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McMaster University
Joe Kim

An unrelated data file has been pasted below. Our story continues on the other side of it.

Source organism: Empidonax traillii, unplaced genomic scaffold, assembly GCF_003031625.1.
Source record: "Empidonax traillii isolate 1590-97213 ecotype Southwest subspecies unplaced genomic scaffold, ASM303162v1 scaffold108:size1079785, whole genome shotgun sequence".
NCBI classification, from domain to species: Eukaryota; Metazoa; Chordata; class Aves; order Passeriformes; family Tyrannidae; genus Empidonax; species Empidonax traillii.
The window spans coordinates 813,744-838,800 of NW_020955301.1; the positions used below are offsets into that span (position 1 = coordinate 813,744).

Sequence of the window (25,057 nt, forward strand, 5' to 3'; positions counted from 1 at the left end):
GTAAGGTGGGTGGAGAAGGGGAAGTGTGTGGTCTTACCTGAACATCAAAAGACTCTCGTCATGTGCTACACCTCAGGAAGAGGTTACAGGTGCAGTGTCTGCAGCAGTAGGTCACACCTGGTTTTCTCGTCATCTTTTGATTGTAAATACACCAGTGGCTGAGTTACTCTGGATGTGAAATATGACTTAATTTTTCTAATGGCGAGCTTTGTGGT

Levels of Analysis 12/9/2012 12:13:00 PM The History of Psychology psychology is based on psyche meaning soul. 18th Century it used to describe the study of the mind. Roots in philosophy and physiology Rene Descartes - mind controlled the movements of the mechanical body, receiving information about the outside world through the sense organs. Johannes Muller - messages transmitted by nerves were coded as electrical impulses Wilhem Wundt - first formal psychology lab at University of Lepzig. North America was by Stanley Hall - APA (America Psychological Association) largest organization Structuralism: believed that psychology should focus on the elements of conscious thought and perception. Goal was to reduce conscious. Their data was collected using introspection in which experiments trained subjects to carefully observe and report their own experiences. Research focused on visual, auditory, touch and perceptions Modern Developments William James - functionalism: focused on what conscious thoughts were for, rather than of what they were made Charles Darwin (Functionalist) theory of natural selection - any evolved characteristics had to be something that helped the species to adapt to its environment. Functionalists were more interested in observing consciousness in the enviro and situations for which it had presumably evolved to navigate. Functionalists introduced use of tests and questionnaires to collect data on topics of interest **no way to verify accuracy of data collected by structuralists Structuralists were guilty if reductionism (breaking a problem into successively smaller and smaller pieces - losing sight to big questions) Gestalt school suggested that psychology should be the study of perception and problem solving. They introduced the principle of totality (any conscious experience must simultaneously take into account mental and physical aspects) and principle of psychophysical isomorphism (relation b/w conscious experience and physical events occurring in the brain and central nervous system Gestalt put an end to any serious interest in structuralism Ivan Pavlov - involuntary learning in dogs (would learn to salivate to a previously neutral stimulus. Watson: psychology should be the study of behaviour. Behaviourists stated that internal mental events were not objectively observable. Psychology should concern itself with behaviour which is objectively observable Anything happening inside someone‟s head was unobservable = black box Nature Vs Nurture (Watson) - nature does not matter and everything of importance is determined experience. We must consider both nature and nurture and how these influences interact. (take any kid and make them anything he selects) BF Skinner = leading figure in behaviourism. We could learn everything that we needed to know about an organism by studying its behaviour without a need to appeal to internal mental events. Any behaviour could be explained from enviro Sigmund Freud: trained neurologist. Psychoanalysis (the unconscious). He suggested that a large portion of our internal mental world was inaccessible to our conscious awareness. Repression was a way for the conscious mind to defend itself against trauma and conflict. Best treatment is to seek out the underlying unconscious material at the root. *For psychoanalyst psychology is the study of unconscious conflict and motivation Recent Revolutions Opening the black box - cognitive revolution Mental tasks such as memory, attention, categorization and decision-making are the focus of cognitive psychology. Sept 11 1956 Massachusetts institute of technology hosted a conference about mental processes Reasonable inferences about internal mental states and events was necessary in order to fully explain much of human behaviour Neuroimaging - connection b/w mind and brain Carl Rogers: (humanist psychology) believed that the human self-concept or internal self-representation was central to understanding human behaviour. He suggested that the mental self-portrait was a characteristic not shared by other species and work done by behaviourists was irrelevant to human condition Humanists argued that the goal of therapy should be providing a relaxed enviro in which the client would direct the course of the interaction. Contemporary Perspectives in Psychology Modern psychology brings to study the human thought and behaviour Psychological analysis: state our questions and look for our answers in terms of mental events taking place in our subjects. Make reasonable inferences about mental events that produce the behaviour being measured. Biological analysis: try to understand human thinking and behaviour by examining the underlying physiological activity. (biological point of view). We can develop and use animal models to make useful inferences about human biological functioning. MRI enhanced our ability to understand the biological roots of thought and behaviours Environmental analysis: enviro stimuli can influence behaviour (emphasis is placed on the strength of the social enviro) Multiple Persepectives Diagnostic: met diagnostic criteria for psychological disorders Behaviourist: identify and control enviro stimuli Psychodynamic: identify and examine unconscious conflict and tension Cognitive: explore thought patterns and processes Biological: effect within the brain and mechanisms Development: investigate the role of genetic predisposition and enviro influences at critical periods of development Evolutionary Socio-cultural: social and cultural background Research vs clinical: researchers work toward knowledge acquisition and clinicians treat thru therapeutic practices Basic and Applied Research Where basic research is typically concerned with figuring out how things work, applied research is typically concerned with figuring out how we can make things work to our advantage. Sub-Disciplines in Psychology Behavioural: links b/w physical structure and function of the nervous system and behaviour Clinical: assessment, diagnosis and treatment of psychological disorders Cognitive: thought processes such as memory, attention and perception Comparative: psychological processes and behaviour across diff species Community: community service and development Consumer: marketing and consumer behaviour Counseling: not severe enough to warrant a clinical diagnosis Development: over the lifespan Educational: classroom enviro Evolutionary: adaptive value of psychological processes Health: affecting disease process, immune function and promoting healthy behaviour Human factors: b/w humans and technology Industrial/organizational: max efficiency and min stress Learning: how behaviour is modified and enviro stimuli to control behaviour Personality: identify us to ourselves Psychometrics: developing, and conducting tests Psychopharmacology: drug action and the consequences Sports: athletes to max their performance Social: social forces and group dynamics in individual behaviour, thought and perception Definitions: Behavioural neuroscience: relationship b/w behaviour and the physical functioning of the brain and nervous system Self concept: internal image of themselves, which is central to humanist therapeutic techniques LECTURE NOTES Introducing Psychology -Psychology teaches us how we think, feel, develop, learn, grow and love. teaches us who we are -think critically about a situation. Psychology History -Definition = greek work psyche meaning soul -how do we learn and remember and where does knowledge come from? -the mind controls the mechanical movements of the body and received info about the outside world thru the sense organs “I think therefore I am” -1800s an exciting period: electrical impulses in the brain. 90ft per second -different brain regions control different actions in the body -wilhelm wundt - -american psychological association = largest in the world today today more on brain and behaviour Levels of analysis -research = psychological, biological and environmental -psychological - what lies in someone‟s mind. how does it motivate one‟s actions. how emotions lie at the core at feelings of depression -biological = structure and function of the brain, neurotransmitters, genetic factors to behaviour. -environmental = social, cultural and learning interactions and how they affect behaviour. what triggered the behaviour. Perspectives in Psychology -behavioural, evolution, neuroscience, social cultural, cognitive, development -behavioural - John B. Watson: input and makes output. nuture over nature: BF skinner *black box model of the brain and behaviourism: complex mechanisms of our brain cannot/should not be studied, external behaviour should be studied rather than brain mechanisms that cause behaviour, supported by BF skinner -cognitive internal events of the mind but under the right circumstances. proper scientific methods can be applied to study internal mental processes that are necessary to fully understand behaviour. Models: abstract representations of how the mind functions. can be used to make predictions and design experiments power of models is that they provide a framework to describe data and generate interesting, testable questions. Biological perspective -Reductionism: all human behaviour can be reduced to the biology of the brain. understanding of the brain is incomplete -strong reductionist position would state that all human behaviour can be explained by reducing the problem solely to the biological mechanisms of the brain -overly restricted view fails to capture the subtleties and complexity of the process being studied early scientists resorted to drilling through the skull to expose the brain. modern technologies use less invasive procedures to look at the brain. neuroimaging! structural neuroimaging = physical makeup of the brain. functional neuroimaging allows us to see what the brain is actually doing Evolutionary and developmental perspectives -wants to explore the ultimate cause. ex/why men are more aggressive than women? testosterone levels? -developmental psychologists focus on how genetic and environmental factors contribute to changes in behaviour across a lifespan Socio-cultural perspective -how individuals are influenced by culture and interactions with other people. interested in 1 of three things: influence of an individual on a group, influence of a group on an individual, or influence of one group on another therapy for a depressed brain leads to change in behaviour -learned helplessness may be helpful in overcoming the depressed behaviour in humans Research Methods 12/9/2012 12:13:00 PM Intro Scientific method is a formal way of asking and answering questions about human behaviour to get the most accurate, objective info possible and sidestep the inaccuracy of our common sense beliefs and assumptions Diff questions based on diff levels maybe be asked - multiple levels of analysis The Scientific Approach to Psychology Newton established 4 basic principles of the scientific method Parsimony: choosing the simplest theory with the most explanatory power Natural Order: attributing the same effects to the same causes Generalizability: ensuring causes and effects observed in scientific practice are applicable in all situations involving the same causes Conservatism: support the current explanation until new facts accumulate that the current explanation cant deal with. Empiricism: knowledge should be based on actual observation and not on reason alone The Scientific Approach to Psychology II Facts and theories are related in 2 fundamentally diff ways. Use inductive reasoning to move from a collection of specific observations to a theory that allows us to describe how these observations are related. Use deductive reasoning to test our theory by making specific predictions about situations or events that we have not yet observed directly. A theory is used to generate a prediction, new data do not conform, and the theory has to be modified or abandoned Process of refinement is aided by collaborative nature or science Difference b/w scientific theory and „an idea‟. Theory is often applied to explanations - it generates testable predictions Process of Scientific Investigation Generate or adopt a theory: generate predictions based on that Generate a testable hypothesis: makes specific predictions about the relationship b/w variables involved in a theory Choose a research method: appropriate to test the hypothesis Collect Data Analyze Data: use statistical tools to analyze data to reveal patterns Report Findings: scientific community as a whole review all findings on a topic Revise theories: revise to account for new information **two important issues in order for a test to be considered useful: reliable and valid Reliability is the ability of any test to give the same output when the same input is entered Construct validity - ability of a test to measure what we intend to measure Research Design: Case Studies, Correlations and Experiments Case study is a detailed examination of 1 particular individual. (invaluable to psychology). They can serve to support existing theoretical positions Another way we might choose to investigate the world around us is to look at existing relationships b/w pairs of variables. (correlational studies) Correlation is a measure of the direction and strength of the relationship b/w 2 variables. Examine direction and strength (how far from 0 in either direction) Postive = increase and increase negative = increase n decrease. Zero correlation indicates no relationship Correlation coefficient = +1 would mean positive correlation b/w u variables Experiments A researcher manipulates one or more variables and measures the changes that occur in a second variable Some variables may have only 2 possible values (binary variables) Independent variable - the variable that the researcher will explicitly manipulate Dependent variable - measured by the researchers to see if their manipulation had any effect Extraneous variables (confounding variables) - researcher did not manipulate but could still affect the outcome of the experiment Control group - we do not manipulate Experimental group - manipulated *control groups are necessary for us to be able to see if our manipulation had any effect Transcranial Magnetic Stimulation (TMS) - turn off areas of the brain. Create an exp. Group by taking healthy participants, using TMS to turn off and then give them a task that requires them to speak Science does not ever prove anything. Claims about causation are often inferred from correlational relationships Experiments allow us to establish cause and effect relationships but the amount of control in lab setting may deem the experiments as inaccurate representations of how things occur in the real world; emphasizes the need for variety Samples and populations Sample is the individual and population is the entire human pop Populations can be defined to all the individuals in the world that meet your criteria Maximize our chances of selecting a representative sample by selecting that sample randomly from the population Every member of the population must have an equal chance of being selected for the sample Random assignment when deciding o which group any particular participant is assigned Descriptive statistics are used to organize and summarize data. By summarizing the data in this way there is a loss of info but this is generally considered an acceptable trade-off for making the data easily understandable Three measures of central tendency: mean, median, mode The mean is the most intuitively understandable way to summarize data (average). Vulnerable to certain distortions in some cases - outlier (extreme data point) The median is 1 alternative that reduces the influence of extreme outliers in a set of data. Arrange our data in numerical order, select value in the middle. If even take 2 middle numbers and take average Mode = most commonly occurring value in the data set Descriptive stats are all based entirely on the data on hand, inferential stats will require us to make some inferences (educated guesses) Inferential stats are a set of techniques developed to asses how likely it is that our sample data are an accurate reflection of the pop as a whole Frequency distribution - height of the curve represents the number of occurrences of a particular value. Width shows the range of values obtained. Standard deviation as the avg diff from the mean of all the points in the data set Curve is a normal distribution often referred to as bell curves Lower variability is the more likely we are to attribute that diff to out independent manipulation The primary purpose of most common inferential stat analyses is to directly asses this possibility Less overlap there is b/w the data from 2 groups the less likely it is that we could have obtained the diff b/w the group means by accident One major advantage of the scientific method is that it has a built-in mechanism for correcting such errors If a new finding does not stand up to the test of replication, it will come under question, and perhaps eventually be discarded Those cases in which our inferences are not correct fall into one of two categories, which are referred as to Type 1 and type 2 errors Type 1 error is saying something is happening when it really isnt Type 2 error is saying something isnt happening when it really is Cant be sure what someone says they experienced was actually what they did experience Social desirability bias - lead people to answer questions in ways they think will make them look good, rather than answering with complete honesty Response sets - a tendency to respond to questions in a particular way regardless of the content Experimenter bias - personal expectations or preferences about the outcome of study, which can influence the results obtained. The researcher can also unintentionally reinforce a subject to behave in a particular way to support the hypothesis being tested Using blind and double blind procedures. In a blind study the subject is unaware of the group condition to which they have been assigned. The double blind study both the subject and the experiementer are unaware of the group assignment Researchers must be able to trust that other researchers are reporting their data truthfully and objectively. Researchers also have to agree to allow others to access and evaluate both the collected data and conclusions. Researchers also agree to not appropriate the work of others, and give credit where credit is due The principle of ethics in humans research is respect for human dignity Because humans can be so reactive, we often grant a small exception to the „fully informed consent‟ principle in psychological studies, and allow some measure of deception Respect the privacy of our subjects and to treat any data we collect from them in a confidential manner. Aggregate data (group means) Balance the potential harms and benefits, maximize the benefits of our research and minimize the potential harms LECTURE NOTES Scientists study info published by other scientists to help them construct a theory. This theory guides the creation of a hypothesis (makes specific predictions about the relationship b/w variables involve) Select research method, collect data, analyze data, accept or reject hypothesis, report findings Scientific community as a whole revise existing theories Paradigm shift - change in way of thinking Key benefit in scientific method - standardizes the procedure or research and reduce bias Anecdotal evidence - evidence gathered from others or self experience During tests - single experience might not be representative, personal might not represent others and cant be sure that _____ is what affected ____ Scientists use experiments - manipulates independent variable and observes effect on dependent variable Experiment contains 2 groups: experimental and control. Experimental will receive the manipulation of the independent variable while control will not. Compare dependent of both Within subjects design - manipulating the independent variable within each participant to minimize the effect of external variables on the dependent measure Practice effects reduce the control of our experiment b/c its hard to separate natural improvement from the effect of manipulating the independent variable Between subjects design - one group of subjects receive experimental manipulation while other acts as control group Confounding variable - a variable other than the independent variable that has an effect on the results Results from very specific groups of participant cannot be generalized to other groups Population = general group of people we are trying to learn about Sample = selected members that we collect the data from Random sample = reduce the chance that selections might be biased toward a specific group + random assortment Placebo effect - occurs when an individual exhibits a response to a treatment that has no related therapeutic effect. A form of participant bias Experimenter bias - researcher influences the results of an experiment Descriptive statistics - present info about data at a glance to give you an overall idea of the results of the experiment (mean, median, mode) Histogram - report the # of times groups of values appear in a data set Frequency distribution - distribution of how frequent values appear in the data set Normal distribution - with a characteristic smooth, bell and symmetrical- shaped curve around a single peak Mean - avg value of a data set Outliers - extreme points distant from others in a data set Median - the centre value in a data set when the set is arranged numerically Mode - the value that appears most frequently in the set Standard deviation - a measure of the avg distance of each data point from the mean Inferential statistics - stats that allow us to use results from samples to make inferences about overall underlying populations T test - a statistical test that considers each data point from both groups to calculate the probability of getting the results by chance if there only 1 distribution underlying both groups in the experiment Scientists require a t-test to show a p-value of less than 0.05 (in order words they can be 95% confident that a difference b/w groups exist). If p- value is less than 0.05 the results are said to be statistically significant Statistical significance - when the diff b/w 2 groups is due to some true diff b/w the properties of the 2 groups and not simply due to random variation Ex if p = 0.44 - person would find the result 44% of the time Double blind - neither experimenter nor subjects know which subjects belong to which group Observational studies - where scientists observe the effect of variables they‟re interested in w/o performing any manipulation Correlation - measure of strength of the relationship b/w 2 variables Correlation coefficient (r) - strength of correlation as well as the direction Correlation DOES NOT equal causation Classical Conditioning 12/9/2012 12:13:00 PM Introduction Drug tolerance is the decreased effectiveness of a drug over the course of repeated administration The features of an environment (enviro stimuli) that are present when drug is administered becomes associated with the drug effect. These stimuli become cues for a dose of the drug and trigger physiological responses that counteract the drug effect and contribute to tolerance Learning is a relatively enduring change in the mechanisms of behaviour that occurs due to experience. It contains 3 concepts: The mechanisms of behaviour - fatigue and motivational factors can alter behaviour. Latent learning is while learning is taking place there is no change in performance Learning involves change that is relatively enduring - learning should tend to be retained over time whether or not learning is being continually expressed in behaviour Learning is a process based on experience - maturation - there are behaviours that develop and change as an individual matures SECTION 1: ORIENTING RESPONSES, HABITUATION AND SENSITIZATION Orienting response - an automatic shift of attention toward that stimulus or event Habituation - a decrease in response to a stimulus or event as it is repeatedly presented w/o any consequence. Habituation functions to limit an orienting response and to allow the organism to ignore inputs that have become familiar and have proved to be of no consequence Dishabituation - an increase in responding that follows a change in the stimulus to which habituation has occurred. It is important b/c a change in a familiar stimulus can indicate important new information Sensitization - focuses attention to stimuli that do have relevance. It can be adaptive bc it prompts you to engage in behaviours appropriate to escaping a potentially harmful stimulus A reflex is independent of conscious control. It is for this reason that simple forms of learning such as habituation and sensitization are referred to as non-associative SECTION 2: CLASSICAL CONDITIONING A series of experiments led pavlov to conclude that psychic secretion was actually a physiological reflex. More specifically it was a conditioned reflex shaped by learning Pavlov observed that some of the dogs in his studies would begin salivating as soon as the research assistant entered the room, before any food had actually been placed in the mouth. Pavlov was quite familiar with salivation as reflexive response to food but a reflex requires some stimulus to set it in motion. *reflexive response = psychic secretion An unconditional response (UR) is a biologically determined reflex that can be elicited in the absence of any prior learning. The stimulus that elicits the UR is called the unconditional stimulus (US) In pavlov‟s procedure the US was food being placed in the dog‟s mouth, and this elicited the UR of salivation A second type of response called the conditional response (CR) only emerges after some learning has taken place. The CR is elicited by conditional stimulus (CS), a stimulus that previously produced nothing other than a brief orienting response. *the CS becomes associated with the US if they are repeatedly presented together If salivation occurs when the CS is presented alone and there Is no US present to reflexively elicit a response, it is considered evidence that the CS and US have been associated and the subject has learned to respond to the CS Evidence of learning occurs when the CS elicits the CR the same as the UR without presentation of the US Classical conditioning is highly integrated into many aspects of our lives and apparent in many species - adaptive role SECTION 3: MAJOR PHENOMENA OF CLASSICAL CONDITIONING I We may have reached the subject‟s maximum physical ability to respond to the stimuli. Its also possible that we have reached the max conditioning possible with the given specific stimulus pair Acquisition is a gradual process that occurs through continuous presentation of the US and CS together Important to acquisition is the presentation of the US and CS together in time and space continuously in order for learning of the association b/w the 2 to occur SECTION 4: MAJOR PHENOMENA OF CLASSICAL CONDITIONING II Extinction is observed experimentally when a CS is repeatedly presented alone following acquisition of the CR. During extinction phase, on each extinction trial the CS is presented alone When only CS is presented is also conducted repeatedly during extinction training Extinction is not the complete erasure of the acquired association One phenomenon suggesting that extinction is not unlearning is reacquisition. A number of studies have shown that reacquisition is faster than acquisition A second phenomenon indicating that extinction does not involve the complete erasure of previous learning is spontaneous recovery One possible explanation for the observation of incomplete extinction of the CR is the phenomenon of renewal. If a response is extinguished in a different enviro than where it was acquired, the fully expressed CR is observed if the animal is returned o the enviro in which acquisition originally took place. This has application to the treatment of phobias Extinction training leads to inhibitory conditioning Excitatory conditioning where what is learned is that the CS signals the presence of the US SECTION 5: HIGHER-ORDER CONDITIONING In higher order conditioning the established CS is now paired with a new stimulus allowing the new stimulus to become another CS capable of eliciting a CR In the course of testing, Pavlov observed that although his subjects would show a CR in response to the CS they had been trained with, they would also show some degree of responding to stimuli that were similar, but not identical to the original CS The process of applying what has been learned with a particular set of stimuli to a wider range of similar stimuli is referred to as stimulus generalization Stimulus generalization can be an adaptive response because it allows the learning organism to apply previous learning to new, but similar situations. However a tendency to uniformly generalize what has been learned does not always work to the learning organism‟s benefit Stimulus discrimination reflects an organism‟s ability to fine-tune its responding such that a CR occurs to one stimulus but not to other similar stimuli. For most excitatory conditioning procedures, the optimal arrangement is short-delay conditioning, where the onset of the CS occurs first, followed by the onset of the US When the interval b/w CS and US presentation is too great, conditioning tends to become less effective To say that contiguity is a necessary condition is to say that you must have contiguity in order for learning to happen. To say that contiguity is a sufficient condition is to say that all you need is contiguity in order for learning to happen. *if two stimuli occur together at the same time, they will become inevitably associated Contiguity itself is not a sufficient condition for learning The french physiologist claude bernard observed that every organism has an internal enviro that interacts with a larger external enviro. The internal enviro consists of all the body‟s physiological functions including blood oxygen and glucose levels, ion concentrations and core temperature The process of homeostasis initiates changes in behaviour and internal adjustments Stimulus discrimination can occur when needed Short delay conditioning where the CS is presented approx several seconds after the US is often the most effective method of forming associations Simultaneous presentation or delays over several seconds often prevent conditioning LECTURE NOTES Classical conditioning allows us to associate 2 related events Instrumental conditioning allows us to associate actions and consequences Classical conditioning - ivan pavlov = founder In pavlov‟s experiment the sound of a metronome would cause a dog to salivate (food) Contingent relationship: the presentation of one stimulus leads to the presentation of another Classical conditioning: the learning of a contingency b/w a particular signal and a later event that are paired in time and/or space Ex/ antelope learns to flee to cues that may signal an impending attack frm a lion - critical to survival Unconditioned stimulus: any stimulus or event. Occurs naturally prior to learning Unconditioned response: the response that occurs after the unconditioned stimulus. Occurs naturally, prior to any learning ** when a US occurs a UR always follows Conditioned stimulus: paired with the unconditioned stimulus to produce a learned contingency ** CS appears before the US Conditioned response: the response that occurs once the contingency b/w the CS and Us has been learned ** CS was a netural stimulus that did not elicit a specific response - pairing with Us, CS elicits a CR EX rich liked a girl named sandy, went to a dance with her, loved her perfume smell, moved away and many years later when he smelled the same smell he was overwhelmed with emotions. *sandy was the US which naturally triggered feelings of arousal UR. Her perfume was CS that became associated with sandy, CR was the feelings of arousal many years later The process by which a contingency b/w a CS and US is learned is called acquisition. Pavlov characterized the process of acquisition as following a negatively accelerating curve Rats have developed special learning mechanisms for food selection to help them survive. When trying new foods they try small quantities and are able to effectively pinpoint a specific food with illness and never eat that food again Extinction: the loss of the CR when the CS no longer predicts the US If contingency is unlearned CS and US would lead to acquisition of the CR at the same rate as the original training If extinction leads to new learning this would suggest that there exists 2 learned processes that sit side by side Spontaneous recovery suggests that extinction involves a new inhibitory learned response Classical conditioning of learned responses to a variety of diff stimuli occurs thru a process called stimulus generalization CS 500 hz tone --> CR fear and US shock -->UR fear Stimulus generalization adds flexibility and efficiency to classical conditioning CR can be extinguished by repeatedly presenting the CS in the absence of US Instrumental Conditioning 12/9/2012 12:13:00 PM Instrumental conditioning involves explicit training b/w voluntary behaviours and their consequences. Definition = learning of a contingency b/w behaviour and consequence  Edward Thorndike – studied cats in a puzzle box. Box was a small chamber that would open if u pulled on a rope. Outside the box was food  Frequency of the random behaviours decreased over time. Animals followed a simple stimulus response process with little credit for consciousness  Stamping in and stamping out = determined whether a behaviour was maintained or eliminated. Rope pulling were stamped in b/c it was followed by food. Random behaviours were stamped out  Law of effect: behaviours w/+ consequences are stamped in and those w/- consequences are stamped out  4 diff types of instrumental conditioning: presenting or removing + or – reinforcers  presentation of a + reinforcer following a response is reward training  presentation of a – reinforcer is punishment training  BF Skinner believed that when punishment is used, the authority figure may become a signal for pain or distress – may damage relationships  Omission training involves removing a + reinforcer following a response which leads to a decrease in the behaviour being reinforced  Removal of a + reinforcer =/= presentation of a – reinforcer  Escape training occurs when a response is followed by the removal of a negative reinforcer  Acquisition leads to learning the contingency b/w a response and its consequences – measuring the rate of responding of the new behaviour  Graph – flat horizontal line is when subject is not responding. Pattern of responding depends on a number of factors including the subject, complexity of behaviour and type of reinforcement used  BF skinner – pigeons playing ping pong. He used shaping by successive approximations breaking down the complex response into successive components that could be reinforced with reward training. (also pigeon- guided missile system in WW2)  Discriminative stimulus signals when a contingency b/w a particular response and reinforcement is on  S-delta is a cue which indicates when the contingent relationship is not valid  From classical conditioning – a CR was elicited not by the CS that the subject was trained with but also to cues that were similar to the original CS  SD is paired with the response-reinforcer outcome but the SD itself does not reflexively elicit the response. It sets the condition for a response by signaling when the response-reinforcer outcome relationship is valid  A ratio schedule of reinforcement is based on the number of responses made by a subject which determines when reinforcement is given  An interval schedule is based on the time since the last response that was reinforced (fixed constants and variable constant)  4 basic types of schedules are: fixed ratio, variable ratio, fixed interval and variable interval  fixed ratio for example is where a pigeon must peck 3 times to get reward  on a cumulative record a constant horizontal line signals a lack of response while a flick up indicates a response is made  variable ratio – reinforcement is delivered after some random number of responses around a characteristic mean (slot machine)  ^ cumulative record may almost look like a diagonal line with no pauses  VR schedules that deliver more frequent reinforcement will support higher response rates  Slope of a VR reflects the set avg number of responses required before reinforcement is delivered  Fixed interval is delivered following the first response after a set interval of time (ex a quiz every 2 weeks – study behaviour is to cram near the end)  ^cumulative record with a characteristic scallop pattern  variable interval is delivered following a response after a variable interval of time around a characteristic mean. (receive reinforcement anytime) – responds at a steady rate – straight line on cumulative record  partial reinforcement schedule are far more robust than those trained on a continuous reinforcement schedule (maintained for a long time)  John B Watson – “give me a dozen healthy infants, well formed and my own specified world to bring them up in and ill guarantee to take any one at random and train him to become any type of specialist TEXTNOTES Language 12/9/2012 12:13:00 PM  3 criteria that outline a true language: language is regular (governed by rules and grammar), it is arbitrary (nothing about the sound of the word cat to represent a furry animal), it is productive (limitless ways to combine words to describe stuff)  Whorf-Sapir hypothesis – language may influence how we perceive and experience the world  Piraha language contains only 3 counting words corresponding to 1, 2, and many. Peter Gordon asked them how many objects were in each group – performance worsened with test sets greater than 3  Wyoming Arapaho Indians use a single word to describe any male relative  Korean language – specific words for mother‟s brother and father‟s bro  Morpheme – the smallest unit of sound that contains info. Ex/ table is a single word that contains a single morpheme. Tablecloth is a single word that contains 2 morphemes. Tables = 2 morphemes  Phonemes – constituent sounds ex dog has 3. D o g  Syntax – rules that govern how sentences are put together aka grammar  ^ex in French u assign gender to the words you say  semantics refer to the meaning of each individual word  MILESONES of a baby 1. 12 weeks – making cooing sounds 2. 16 weeks – turns head toward voices 3. 6 months – imitates sounds 4. 1 year – babies 5. 2 years – uses 50-250 words. 2 word phrases 6. 2.5 years – vocab?850 words  babbling is characterized by drawn out sounds made up of a variety of combinations of vowels and consonants  at about 1 and a half to 6 years of age, children enter the language explosion  language production can be limited by factors such as vocal anatomy.  Children who now had large expressive vocab had earlier demonstrated good speech segmentation skills as infants  Infant directed speech – the tendency for mothers to use higher pitch and exaggerated changes in pitch when speaking to infants. May help infants learn to segment speech  Very young infants can actually discriminate more phonemes that adults can!  Universal phoneme the ability of infants to discriminate b/w any sounds they‟re tested on  Infants demonstrate universal phoneme sensitivity: they can discriminate b/w virtually all sounds that have been tested on  In the training phase, an infant learns to discriminate 2 diff phonemes and turn his head towards the speaker – rewarded with a doll. In the second phase a particular phoneme becomes habituated by playing it over and over again until the infant stops looking.  In an experiment infants performed almost as well as the adult hindi speakers in discrimination task – English speakers performed most poorly  Lose the ability to differentiate sounds after year 1?  Accents are shared by the location and dominant speech patterns in the enviro in which an individual is raised  Following severe brain injury or stroke individuals develop Foreign Accent Syndrome wherein they sound as though they are speaking their native language with a novel, acquired foreign accent  Injury to Broca‟s Area suggest that party of the problem may be n speech production  Cerebellum is involved in motor coordination. Lack of motor coordination can affect an individual‟s ability to pronounce the phonemes specific to his native language, making them sound as though they have a foreign accent  Individuals with foreign accent syndrome sound as though they alternate b/w a variety of accents  Social learning theory – children learn language through a combination of imitation and operant conditioning  Genie was a young girl who was removed from an abusive situation at 13. She was locked in a small room and barely had any interactions. When she was rescued she had no language skills  Young children make interesting language errors that would never be heard in adult speech – overextensions and underextensions  Overextensions – apply a rule too broadly and can occur at the level of meaning or syntax. Ex if a pet is called doggie he may start calling every 4 legged animal doggie  Underextensions – apply a rule to a specific object only/ ex doggie to refer to only his/her pet and no others  Noam Chomsky argued that language develops rapidly due to an innate mechanism which he called a Language Acquisition Device (LAD). Although various languages may rely on variations of grammatical rules, they all follow certain fundamental underlying rules. Humans have innate mechanisms that allow them to understand and use rules which allow language skills to develop rapidly  Deaf children have not been taught these signs yet they sign in a consistent manner that follows grammatical rules  Young children show neurophysiological responses to the first language they are exposed to. Indicates that infants‟ brains are prewired to adapt to the sounds and their associated meanings that are present in enviro  Honey Bee‟s Waggle dance – when a forager is successful in finding a source of food, it returns to the hive and performs a dance to communicate the location of the food to other bees  Washoe was a chimp raised by scientists and taught how to communicate using American Sign Language. – no grammar  Sarah was another chimp – taught to use plastic symbols to communicate demands – couldn‟t combine symbols in combinations  Bonobo named kanzi – communicate using a set of geometric figures known as lexigrams arranged on a keyboard. They utilized complete immersion in language hoping that kanzi would learn by observation  ^grammar was limited with no understanding of nouns, verbs or plurals TEXTBOOK NOTES Problem Solving 12/9/2012 12:13:00 PM Problem Solving and Intelligence Intelligence - the cognitive ability of an individual to learn from experience, reason well, remember important info and cope with the demands of daily living Edwin Boring stated that intelligence is whatever intelligence tests measure. 2 assumptions made by psychologists: intelligence involves the ability to perform cognitive tasks and the capacity to learn from experience and adapt 2 types of problem solving: deductive and inductive reasoning. Deductive reasoning: concrete conclusion based on a general idea. Ex/ if I say its going to rain u can determine that the ground will soon be wet Inductive reasoning: generate a general idea given some concrete info. Ex/ if the ground is wet in the morning it must have rained overnight Arch of knowledge: at the base we have facts or observations about the world. At the top we have theories In science we start with a general theory about the world and then use DR to generate a specific testable hypothesis about the data we expect to obtain. Then thru experiments we collect data and use UD to relate it to our theory Sample problem: given a box of tacks and candle and a bulletin board. Task is to try to attach the candle to the bulletin board making sure u can light the candle without burning the board. Provide a solution. Functional fixedness: our difficulty seeing alternative uses for common objects Solution to the problem: pin the box on the board u can use it as a stand for the candle and voila problem solved. Challenge is to realize the box can be more than a place to store the tacks. Good problem solvers are good noticers 2 important qualities of a test: reliability and validity Reliable test produces the same result if one person takes it multiple times. Reliability of testing is an important concern for psychologists measuring any effect - it is especially important for an intelligence test b/c psychologists assume that intelligence is a static internal quality A valid test measures only the trait it is supposed to be measuring Does a given test actually measure yr intelligence or yr ability to answer certain types of questions or yr writing speed? The modern study of intelligence started with Francis Galton. His goal was to formally quantify intelligence in an unbiased manner. He recorded how quickly subjects could respond to sensory motor tasks by their reaction time. He equated faster reaction times with higher intelligence. Whether or not this is a valid measure of intelligence is questionable - but it was an unbiased and reliable measure Alfred Binet was hired by the French Ministry of Public Instruction to develop a tool that would help to identify public school children who needed special education He produced the first intelligence scale which included 30 short tasks related to everyday life. Lewis Terman further adapted the scale and it was renamed the Stanford-Binet Intelligence Test Charles Spearman was a firm believer in the idea of a single type of intelligence. Saw that most people who performed well on classical intelligence tasks performed well on all kinds of tasks. Reasoned that it was b/c there is one generalized intelligence which he named „g‟. Later he was known to advocate that only individuals with a min level of „g‟ should be allowed to vote and reproduce Howard Gardner proposed a multiple intelligence theory and intelligence test. He argued for 8 diff types: verbal, mathematical, musical, spatial, kinesthetic, interpersonal, intrapersonal, and naturalistic According to his theory, each type of intelligence is independent from the others Weschler‟s original intelligence test was modeled on Binet‟s scale. 2 descendant scales are: Weschler